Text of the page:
Stars-Canadiens: Habs Play with Fire but Prevail over Stars

Rocket All HabsCorrespondent IJanuary 14, 2010

MONTREAL- JANUARY 14:  Maxim Lapierre #40 of the Montreal Canadiens and Karlis Skrastins #37 of the Dallas Stars battle for the puck during the NHL game on January 14, 2010 at the Bell Centre in Montreal, Quebec, Canada.  The Canadiens defeated the Stars 5-3.  (Photo by Richard Wolowicz/Getty Images)
Richard Wolowicz/Getty Images
  Montreal 5 Dallas 3 (Bell Centre)

posted by Rocket
All Habs

There's the scene in a disaster movie. You know the one. The alarm goes at the station. Firefighters scramble to get to the trucks. Guys bump into each other, and some stumble as they struggle to put their gear on. Adrenaline is pumping but is competing with the fog of being awakened from a deep sleep.

Now imagine that the firehouse alarm is the drop of the puck to start tonight's game. That will give you some idea about the play of the Montreal Canadiens.

Quite simply, it was a train wreck. Can professional hockey players forget how to play together without a game in four days? It makes one wonder if they were burning the candle at both ends during their mini vacation.

Simple things like puck handling and accurate passing proved to be very difficult tonight (as if smoke was clouding their vision).

So who came to the rescue? (is it time to end the firefighter analogy? no?) It was the usual sources, special teams and goaltending that led the way, with one important addition.

A very emotional Georges Laraque scored his first goal in his 59th game in a Canadiens jersey on his first shot on goal of the season.
"It was embarrassing that it went on so long," said Laraque. "Every team I've been on I score six or seven goals a year."

Laraque has had his mind on the disaster in Haiti, which is the birthplace of his parents. Laraque's goal seemed to wake up the Canadiens' bench as well as the Bell Centre faithful.

"To have that happen tonight was almost a miracle," Laraque said.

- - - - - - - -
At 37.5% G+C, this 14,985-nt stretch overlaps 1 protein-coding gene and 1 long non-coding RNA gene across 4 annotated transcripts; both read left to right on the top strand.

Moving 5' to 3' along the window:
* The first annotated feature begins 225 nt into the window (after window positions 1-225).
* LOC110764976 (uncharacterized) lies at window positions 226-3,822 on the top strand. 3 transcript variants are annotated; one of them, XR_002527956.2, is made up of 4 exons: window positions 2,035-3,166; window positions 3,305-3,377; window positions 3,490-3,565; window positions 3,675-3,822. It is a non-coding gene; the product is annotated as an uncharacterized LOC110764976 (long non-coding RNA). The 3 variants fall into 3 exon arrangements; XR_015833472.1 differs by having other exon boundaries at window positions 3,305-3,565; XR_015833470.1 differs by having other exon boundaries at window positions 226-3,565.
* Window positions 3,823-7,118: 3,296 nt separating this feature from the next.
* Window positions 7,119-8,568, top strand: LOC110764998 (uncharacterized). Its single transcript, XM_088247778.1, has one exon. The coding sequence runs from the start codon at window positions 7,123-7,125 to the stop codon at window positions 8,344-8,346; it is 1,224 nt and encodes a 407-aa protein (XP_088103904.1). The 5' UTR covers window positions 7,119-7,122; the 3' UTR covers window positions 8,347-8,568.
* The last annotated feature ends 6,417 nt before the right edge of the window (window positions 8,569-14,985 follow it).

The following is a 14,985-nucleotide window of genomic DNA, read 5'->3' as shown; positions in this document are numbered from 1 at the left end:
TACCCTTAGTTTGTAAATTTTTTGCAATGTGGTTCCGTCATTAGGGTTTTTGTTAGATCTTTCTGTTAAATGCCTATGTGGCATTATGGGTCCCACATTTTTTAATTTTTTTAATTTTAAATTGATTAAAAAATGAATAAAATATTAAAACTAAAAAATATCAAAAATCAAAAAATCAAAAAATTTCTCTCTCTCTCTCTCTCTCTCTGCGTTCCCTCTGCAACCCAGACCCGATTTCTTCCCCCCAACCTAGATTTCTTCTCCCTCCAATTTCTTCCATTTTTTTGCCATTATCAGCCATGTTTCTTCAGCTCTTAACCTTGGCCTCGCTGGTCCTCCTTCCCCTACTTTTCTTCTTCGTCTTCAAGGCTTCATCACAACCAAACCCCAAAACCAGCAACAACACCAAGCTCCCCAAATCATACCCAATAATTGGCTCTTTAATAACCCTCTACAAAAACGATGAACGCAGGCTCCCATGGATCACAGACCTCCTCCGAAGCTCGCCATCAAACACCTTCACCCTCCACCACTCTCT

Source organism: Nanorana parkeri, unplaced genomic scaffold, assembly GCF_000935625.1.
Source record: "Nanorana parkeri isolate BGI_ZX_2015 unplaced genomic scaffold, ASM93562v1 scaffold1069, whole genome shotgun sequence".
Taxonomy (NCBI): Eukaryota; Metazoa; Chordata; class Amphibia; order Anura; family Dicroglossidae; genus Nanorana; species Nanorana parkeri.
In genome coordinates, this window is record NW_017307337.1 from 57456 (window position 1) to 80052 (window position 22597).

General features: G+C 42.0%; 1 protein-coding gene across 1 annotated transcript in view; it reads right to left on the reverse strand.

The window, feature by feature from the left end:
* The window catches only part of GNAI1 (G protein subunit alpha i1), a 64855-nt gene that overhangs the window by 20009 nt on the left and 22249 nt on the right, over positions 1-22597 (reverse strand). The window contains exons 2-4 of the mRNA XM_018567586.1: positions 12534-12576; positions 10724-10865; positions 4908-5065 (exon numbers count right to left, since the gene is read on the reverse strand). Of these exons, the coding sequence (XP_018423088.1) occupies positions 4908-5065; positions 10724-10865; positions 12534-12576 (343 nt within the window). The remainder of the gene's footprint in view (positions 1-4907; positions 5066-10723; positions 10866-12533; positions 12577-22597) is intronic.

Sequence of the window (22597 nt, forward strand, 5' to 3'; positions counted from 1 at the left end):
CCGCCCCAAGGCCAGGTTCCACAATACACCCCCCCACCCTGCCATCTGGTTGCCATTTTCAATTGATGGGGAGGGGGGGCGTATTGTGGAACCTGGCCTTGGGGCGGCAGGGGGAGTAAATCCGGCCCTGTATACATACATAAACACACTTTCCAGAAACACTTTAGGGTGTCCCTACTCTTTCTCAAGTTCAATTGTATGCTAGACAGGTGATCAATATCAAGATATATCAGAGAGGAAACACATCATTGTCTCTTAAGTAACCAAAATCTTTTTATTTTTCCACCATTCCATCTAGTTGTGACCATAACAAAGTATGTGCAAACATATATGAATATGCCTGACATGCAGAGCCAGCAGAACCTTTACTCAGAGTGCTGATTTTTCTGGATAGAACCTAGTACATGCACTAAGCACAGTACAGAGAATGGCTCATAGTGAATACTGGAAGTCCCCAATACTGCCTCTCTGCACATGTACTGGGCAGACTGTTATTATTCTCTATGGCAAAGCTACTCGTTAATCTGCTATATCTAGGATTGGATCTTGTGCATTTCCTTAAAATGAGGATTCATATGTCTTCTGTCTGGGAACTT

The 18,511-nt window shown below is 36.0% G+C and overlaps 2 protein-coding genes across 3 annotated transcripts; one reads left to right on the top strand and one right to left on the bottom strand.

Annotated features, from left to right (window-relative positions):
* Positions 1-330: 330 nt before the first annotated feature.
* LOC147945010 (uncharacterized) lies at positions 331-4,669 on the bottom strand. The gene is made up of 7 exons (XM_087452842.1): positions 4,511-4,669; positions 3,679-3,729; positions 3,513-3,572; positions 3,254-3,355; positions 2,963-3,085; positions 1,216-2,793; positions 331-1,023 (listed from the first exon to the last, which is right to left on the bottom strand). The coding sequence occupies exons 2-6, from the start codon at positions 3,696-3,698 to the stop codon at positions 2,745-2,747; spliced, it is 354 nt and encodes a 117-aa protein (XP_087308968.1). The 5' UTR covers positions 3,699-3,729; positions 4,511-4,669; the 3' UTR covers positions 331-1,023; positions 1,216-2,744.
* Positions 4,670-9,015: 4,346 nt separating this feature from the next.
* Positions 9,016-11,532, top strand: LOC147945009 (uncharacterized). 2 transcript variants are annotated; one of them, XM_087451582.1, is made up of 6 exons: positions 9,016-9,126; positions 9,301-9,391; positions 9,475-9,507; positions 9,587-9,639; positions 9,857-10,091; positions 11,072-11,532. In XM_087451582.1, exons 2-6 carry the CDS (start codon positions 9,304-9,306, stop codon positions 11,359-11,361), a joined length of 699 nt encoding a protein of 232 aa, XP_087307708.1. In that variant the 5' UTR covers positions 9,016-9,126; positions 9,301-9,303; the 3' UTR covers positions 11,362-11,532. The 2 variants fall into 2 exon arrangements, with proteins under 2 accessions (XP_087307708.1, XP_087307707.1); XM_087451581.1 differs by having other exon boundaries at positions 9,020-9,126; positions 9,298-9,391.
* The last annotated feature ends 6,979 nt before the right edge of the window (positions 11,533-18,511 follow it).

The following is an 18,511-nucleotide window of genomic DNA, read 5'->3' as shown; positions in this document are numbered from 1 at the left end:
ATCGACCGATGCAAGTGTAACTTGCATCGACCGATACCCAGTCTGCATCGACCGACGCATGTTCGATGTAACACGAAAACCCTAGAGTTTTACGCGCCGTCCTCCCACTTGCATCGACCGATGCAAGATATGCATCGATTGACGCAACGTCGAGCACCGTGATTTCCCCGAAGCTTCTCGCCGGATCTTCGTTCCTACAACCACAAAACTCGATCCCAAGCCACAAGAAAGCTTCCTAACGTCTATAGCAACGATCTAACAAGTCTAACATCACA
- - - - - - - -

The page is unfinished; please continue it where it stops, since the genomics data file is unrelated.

Special teams, especially the power play, was very effective going 2-for-2. Brian Gionta got both power-play goals in his 500th career game.

“Obviously, it makes it a little more memorable,” Gionta said. “I’m just fortunate to be here. I’m happy that I’ve been able to play that many games. I’m pretty blessed to be in the league for that long.”

Gionta's linemate, Benoit Pouliot, had a goal and an assist and was deserving of the second star. Mike Cammalleri, who hasn't exactly been setting the world on fire lately, had an assist and a goal after a nifty spin move. Tomas Plekanec both played their best games of the new year.

With the Canadiens defense in disarray most of the game, Carey Price was left alone and came up with a solid effort making 33 saves.

On the opening tally of the game, Price overplayed a potential pass on a Dallas odd-man rush. It was a weak goal as he wasn't in position to make the save.

After that, Price bailed out his teammates with his strong play, particularly the defensemen, and earned his fourth career assist on Cammalleri's goal.

The Canadiens giving up odd-man rushes was far too common. Bad passes, reckless decisions, and poor positional play characterized the mental breakdowns by the Habs. Max Lapierre, Paul Mara, Hal Gill, Josh Gorges, and Marc-Andre Bergeron were the worst culprits.

The Canadiens' poor play got coach Jacques Martin so hot under the collar that in the second period he took a timeout to rake his team over the coals. Perhaps they just thought the coach was blowing smoke, as the mistakes and the odd-man rushes continued afterwards.

Martin will have one day of practise to hopefully have the Canadiens much better prepared for their next game. His team can't risk another sloppy effort.

The Habs end their four game homestand on Saturday night when they host Ottawa. Alex Kovalev will rekindle an old flame as he gets to play once again at the Bell Centre.

Rocket's three stars

1. Brian Gionta
2. Benoit Pouliot
3. James Neal

Material from wire services was used in this report.

(photo credit: Getty)


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